Protecting Your Intellectual Property in the Age of Social Media

Social media has completely revolutionised the way businesses communicate with their customers. Gone are the days of spending large budgets on mass communication that yield little to no return. Nowadays, businesses are utilising social media platforms to interact with customers while developing an online personality that reflects their brand image. In many cases, marketers have decided to rely solely on the power of social media to attract  and retain new customers.
While this use of social media offers a world opportunities for marketers, it can also come with a few headaches along the way. The reason? Companies cannot fully control the communication on social media platforms which means that brands face the risk of trademark infringements, a tarnished brand image or infringements on intellectual property.

The question stands – what can you do to avoid the challenges in an ever-expanding social media age?

First Rule of Thumb: Register Your IP Officially

Companies should obtain official trademark registrations for their intellectual property. Whether that is a logo, a name, a design or a specific process, the IP of any company should be registered in the country in which they do their core business.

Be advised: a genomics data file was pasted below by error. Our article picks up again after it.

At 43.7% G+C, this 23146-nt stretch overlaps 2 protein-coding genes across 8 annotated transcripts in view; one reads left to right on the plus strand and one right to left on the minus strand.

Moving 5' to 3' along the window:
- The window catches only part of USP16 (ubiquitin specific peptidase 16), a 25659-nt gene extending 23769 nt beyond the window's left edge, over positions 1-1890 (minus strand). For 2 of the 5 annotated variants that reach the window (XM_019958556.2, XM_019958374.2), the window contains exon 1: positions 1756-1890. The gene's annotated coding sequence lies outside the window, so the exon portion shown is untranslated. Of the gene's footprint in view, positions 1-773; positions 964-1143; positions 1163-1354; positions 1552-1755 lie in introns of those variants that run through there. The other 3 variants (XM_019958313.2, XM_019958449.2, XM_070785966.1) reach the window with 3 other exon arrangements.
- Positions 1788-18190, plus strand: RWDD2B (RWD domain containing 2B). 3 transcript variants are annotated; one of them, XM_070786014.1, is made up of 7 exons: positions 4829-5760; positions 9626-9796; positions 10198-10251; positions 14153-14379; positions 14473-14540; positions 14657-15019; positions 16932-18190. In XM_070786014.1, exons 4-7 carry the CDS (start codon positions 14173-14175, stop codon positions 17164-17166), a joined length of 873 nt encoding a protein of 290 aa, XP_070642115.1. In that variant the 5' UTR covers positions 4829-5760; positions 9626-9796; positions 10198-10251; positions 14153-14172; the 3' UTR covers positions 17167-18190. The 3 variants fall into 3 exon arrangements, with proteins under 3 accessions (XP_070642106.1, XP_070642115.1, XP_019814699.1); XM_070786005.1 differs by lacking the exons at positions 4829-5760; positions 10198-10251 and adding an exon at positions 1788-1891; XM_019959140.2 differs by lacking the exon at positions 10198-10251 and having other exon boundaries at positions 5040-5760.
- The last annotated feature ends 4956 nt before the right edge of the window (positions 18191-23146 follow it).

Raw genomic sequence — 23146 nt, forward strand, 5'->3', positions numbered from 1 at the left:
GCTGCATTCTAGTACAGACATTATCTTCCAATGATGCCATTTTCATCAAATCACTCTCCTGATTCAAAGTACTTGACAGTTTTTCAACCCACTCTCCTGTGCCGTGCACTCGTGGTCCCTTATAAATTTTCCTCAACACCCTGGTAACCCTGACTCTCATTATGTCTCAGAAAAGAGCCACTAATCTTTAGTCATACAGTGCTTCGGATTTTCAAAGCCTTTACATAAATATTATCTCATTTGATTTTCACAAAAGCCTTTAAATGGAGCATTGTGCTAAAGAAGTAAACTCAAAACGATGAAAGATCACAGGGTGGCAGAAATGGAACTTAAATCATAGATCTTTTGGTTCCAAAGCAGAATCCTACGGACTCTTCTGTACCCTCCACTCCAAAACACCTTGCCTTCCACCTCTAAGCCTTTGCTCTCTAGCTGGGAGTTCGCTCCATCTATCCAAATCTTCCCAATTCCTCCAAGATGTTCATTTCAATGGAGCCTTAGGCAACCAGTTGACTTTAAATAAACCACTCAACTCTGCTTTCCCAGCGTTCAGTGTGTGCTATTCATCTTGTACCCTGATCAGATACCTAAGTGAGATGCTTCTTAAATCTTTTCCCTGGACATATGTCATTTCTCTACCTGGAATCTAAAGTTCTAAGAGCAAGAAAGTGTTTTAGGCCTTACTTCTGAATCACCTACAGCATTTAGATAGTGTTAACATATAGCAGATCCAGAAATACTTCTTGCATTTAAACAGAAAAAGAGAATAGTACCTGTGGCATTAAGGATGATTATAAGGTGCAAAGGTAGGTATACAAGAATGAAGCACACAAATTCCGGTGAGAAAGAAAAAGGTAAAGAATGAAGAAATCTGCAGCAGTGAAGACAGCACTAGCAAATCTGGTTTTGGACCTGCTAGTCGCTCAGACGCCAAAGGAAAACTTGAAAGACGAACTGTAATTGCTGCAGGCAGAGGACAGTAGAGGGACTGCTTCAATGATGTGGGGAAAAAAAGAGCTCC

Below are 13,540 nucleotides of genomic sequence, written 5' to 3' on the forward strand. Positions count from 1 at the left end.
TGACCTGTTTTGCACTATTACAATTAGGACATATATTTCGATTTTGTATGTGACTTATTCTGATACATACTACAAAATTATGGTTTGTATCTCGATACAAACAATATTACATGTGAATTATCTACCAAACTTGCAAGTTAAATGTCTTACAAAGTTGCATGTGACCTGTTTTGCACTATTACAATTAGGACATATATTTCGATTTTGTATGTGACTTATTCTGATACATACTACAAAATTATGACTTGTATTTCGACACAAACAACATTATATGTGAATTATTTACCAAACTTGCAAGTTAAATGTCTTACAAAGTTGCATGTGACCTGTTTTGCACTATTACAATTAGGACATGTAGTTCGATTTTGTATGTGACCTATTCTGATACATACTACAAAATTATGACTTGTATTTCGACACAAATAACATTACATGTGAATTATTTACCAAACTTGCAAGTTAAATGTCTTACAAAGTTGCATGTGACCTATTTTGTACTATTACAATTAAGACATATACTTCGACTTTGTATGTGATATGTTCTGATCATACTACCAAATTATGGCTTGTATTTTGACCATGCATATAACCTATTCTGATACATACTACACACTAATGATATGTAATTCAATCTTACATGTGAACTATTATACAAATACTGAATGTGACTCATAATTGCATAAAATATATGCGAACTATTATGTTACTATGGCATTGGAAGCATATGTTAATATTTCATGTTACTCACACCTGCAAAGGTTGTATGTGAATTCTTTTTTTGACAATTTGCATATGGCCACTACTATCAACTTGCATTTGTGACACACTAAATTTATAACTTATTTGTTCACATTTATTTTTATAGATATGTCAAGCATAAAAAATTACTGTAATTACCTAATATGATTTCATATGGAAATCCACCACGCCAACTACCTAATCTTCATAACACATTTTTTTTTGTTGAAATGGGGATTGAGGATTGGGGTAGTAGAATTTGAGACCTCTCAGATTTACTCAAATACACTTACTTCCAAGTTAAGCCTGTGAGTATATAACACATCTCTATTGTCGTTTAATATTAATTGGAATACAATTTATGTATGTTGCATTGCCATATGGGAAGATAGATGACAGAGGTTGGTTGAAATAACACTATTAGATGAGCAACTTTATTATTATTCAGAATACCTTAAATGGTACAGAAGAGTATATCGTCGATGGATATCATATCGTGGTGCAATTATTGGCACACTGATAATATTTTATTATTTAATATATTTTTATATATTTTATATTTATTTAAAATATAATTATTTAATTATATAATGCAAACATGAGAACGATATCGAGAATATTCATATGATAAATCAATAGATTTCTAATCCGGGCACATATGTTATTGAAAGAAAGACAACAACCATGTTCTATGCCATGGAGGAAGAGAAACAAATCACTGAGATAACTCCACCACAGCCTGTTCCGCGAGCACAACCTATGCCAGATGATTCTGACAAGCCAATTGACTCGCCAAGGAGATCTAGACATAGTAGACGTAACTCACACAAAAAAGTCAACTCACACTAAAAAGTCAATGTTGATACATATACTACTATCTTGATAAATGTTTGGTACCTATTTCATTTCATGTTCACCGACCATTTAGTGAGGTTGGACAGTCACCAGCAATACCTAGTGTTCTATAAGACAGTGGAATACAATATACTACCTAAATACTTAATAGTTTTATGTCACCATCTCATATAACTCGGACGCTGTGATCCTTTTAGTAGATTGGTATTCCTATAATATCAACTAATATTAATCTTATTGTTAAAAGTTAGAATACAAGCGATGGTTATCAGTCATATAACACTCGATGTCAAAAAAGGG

Register Your IP on Social Media

Once the company’s IP has been officially registered, the next step is to register the IP on social media platforms such as Facebook, Twitter, Instagram, LinkedIn and YouTube. Handles, usernames, pages and logos should all be registered to avoid infringement and abuse of the brand image and IP. In some cases, hashtags can even be trademarked as a strategy to protect important intellectual property.

Monitor Social Media Platforms

Even though having a strong social media presence can help set you apart from fraudsters, it does not guarantee that your IP will not be infringed. An effective way to protect your company from infringement is to monitor social media platforms on a regular basis. In the event that someone is misusing or abusing your trademark or brand name, you can report the abuse and get the infringing account suspended.

Implement Social Media Policies

Lastly, companies should explain the companies social media policies to their employees. Employees should be aware of what may or may not be shared on social media as well as the consequences of infringing on the company’s trademark or copyright.  
While the challenges presented by social media can be frustrating to say the least, most marketers will agree that the pros far outweigh the cons. The key to making the most of social media while avoiding the headaches is to enforce  trademarks, monitor the platforms and develop a foolproof “how to use” strategy.

Leave a Reply